By Natalie Caulancaula@abcnews4.com
CHARLESTON, S.C. (WCIV) -- Grace Connor can't wait to get back on her feet. The 13-year-old West Ashley eighth grader is getting ready for volleyball tryouts at her school, which is in a few weeks.
Right now, her left foot is covered in gauze after an oyster bed cut she go on Saturday. Her mother, Kim, says it didn't look serious, but when it turned red, they went to a pediatrician just to be sure.
The pediatrician sent Grace to MUSC's Children's Hospital. At the hospital's trauma center, surgeons removed pieces of oyster shells still inside Grace Connor's foot. Kim says the hospital's staff is making their stay as painless as possible.
"You're thinking 'oh dear,' but everything from parking to coming through the front door, it was painless," she said.
Grace and her mother were happy to hear the latest designation given to the pediatric hospital -- Level 1 trauma.
"It was really scary at first, because I didn't really know what was going to happen. But, when I got here everyone was really nice, and I feel good," Grace Potter said.
It's not only the bedside manner that has the hospital high among the ranks. Dr. Chris Streck, pediatric surgeon and the pediatric trauma medical director says there is much more to the high level of treatment provided.
"The volume and quality of care here at MUSC in regards to treating the injured child is at a very high level, and we've demonstrated that," Dr. Streck said. "Another important part of it is having a lot of physicians that are trained specifically to take care of children."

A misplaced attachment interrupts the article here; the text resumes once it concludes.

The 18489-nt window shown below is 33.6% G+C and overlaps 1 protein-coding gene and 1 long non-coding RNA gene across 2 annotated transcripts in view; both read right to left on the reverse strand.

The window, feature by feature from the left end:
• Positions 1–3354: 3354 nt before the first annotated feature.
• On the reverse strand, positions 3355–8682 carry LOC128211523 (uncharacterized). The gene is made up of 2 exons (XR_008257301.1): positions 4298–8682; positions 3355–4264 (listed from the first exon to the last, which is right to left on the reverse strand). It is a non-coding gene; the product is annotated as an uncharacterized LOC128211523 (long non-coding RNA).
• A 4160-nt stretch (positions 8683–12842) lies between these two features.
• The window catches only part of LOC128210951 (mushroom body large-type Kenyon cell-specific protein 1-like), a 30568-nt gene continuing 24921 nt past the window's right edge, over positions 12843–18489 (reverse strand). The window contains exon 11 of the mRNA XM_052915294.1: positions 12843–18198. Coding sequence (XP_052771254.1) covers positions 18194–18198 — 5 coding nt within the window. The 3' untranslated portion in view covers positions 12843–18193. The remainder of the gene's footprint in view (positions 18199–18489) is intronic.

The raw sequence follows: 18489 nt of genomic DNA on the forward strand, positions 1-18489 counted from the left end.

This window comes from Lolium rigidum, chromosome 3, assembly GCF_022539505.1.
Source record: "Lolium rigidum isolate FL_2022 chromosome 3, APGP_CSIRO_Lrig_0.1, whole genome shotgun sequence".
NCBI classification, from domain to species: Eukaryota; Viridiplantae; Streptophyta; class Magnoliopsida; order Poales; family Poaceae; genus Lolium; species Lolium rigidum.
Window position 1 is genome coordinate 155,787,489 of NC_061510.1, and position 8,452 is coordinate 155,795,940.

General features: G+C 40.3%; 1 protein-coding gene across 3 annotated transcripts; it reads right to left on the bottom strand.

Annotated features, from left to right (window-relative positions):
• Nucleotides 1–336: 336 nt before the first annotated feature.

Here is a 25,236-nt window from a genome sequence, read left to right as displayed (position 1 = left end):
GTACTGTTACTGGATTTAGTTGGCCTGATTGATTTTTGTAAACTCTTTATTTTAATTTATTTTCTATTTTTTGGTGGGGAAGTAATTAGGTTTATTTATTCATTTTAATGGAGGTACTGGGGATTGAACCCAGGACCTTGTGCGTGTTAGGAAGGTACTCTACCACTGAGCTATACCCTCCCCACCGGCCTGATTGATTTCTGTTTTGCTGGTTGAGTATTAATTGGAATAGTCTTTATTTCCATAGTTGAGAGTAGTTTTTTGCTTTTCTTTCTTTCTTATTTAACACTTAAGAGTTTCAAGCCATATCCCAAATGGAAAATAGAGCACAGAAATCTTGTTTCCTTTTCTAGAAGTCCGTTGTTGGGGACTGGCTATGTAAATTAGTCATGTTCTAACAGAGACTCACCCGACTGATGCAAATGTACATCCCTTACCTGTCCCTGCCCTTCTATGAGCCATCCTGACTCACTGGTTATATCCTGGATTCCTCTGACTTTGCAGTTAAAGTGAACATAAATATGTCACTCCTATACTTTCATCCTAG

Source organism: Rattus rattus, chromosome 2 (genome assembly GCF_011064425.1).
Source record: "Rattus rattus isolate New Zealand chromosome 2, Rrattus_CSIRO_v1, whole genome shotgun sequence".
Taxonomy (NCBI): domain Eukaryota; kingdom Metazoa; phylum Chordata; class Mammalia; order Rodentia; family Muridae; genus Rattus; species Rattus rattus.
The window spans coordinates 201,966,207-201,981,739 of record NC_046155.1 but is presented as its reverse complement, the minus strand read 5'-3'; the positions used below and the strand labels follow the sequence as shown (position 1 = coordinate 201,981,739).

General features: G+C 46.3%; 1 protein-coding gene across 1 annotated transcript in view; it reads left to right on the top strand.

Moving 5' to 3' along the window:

It took several years to earn the designation, according to Dr. Keith Borg, an assistant professor of pediatric emergency medicine at MUSC.
"It's the quality of the care, the nursing teams, the physician teams, the training they've had, the certification for trauma as well as the research, the injury prevention, the community outreach, all those pieces together," Dr. Borg said.
According to the Centers for Disease Control and Prevention (CDC) injuries are the number one cause of death among children. In 2009, 9,000 kids died of injuries.
For parents like Connor, who lives in West Ashley, the new trauma designation is a comforting security blanket. They say it is good to know MUSC's children's hospital is close-by.
"You don't appreciate them until you need them," Kim Potter said.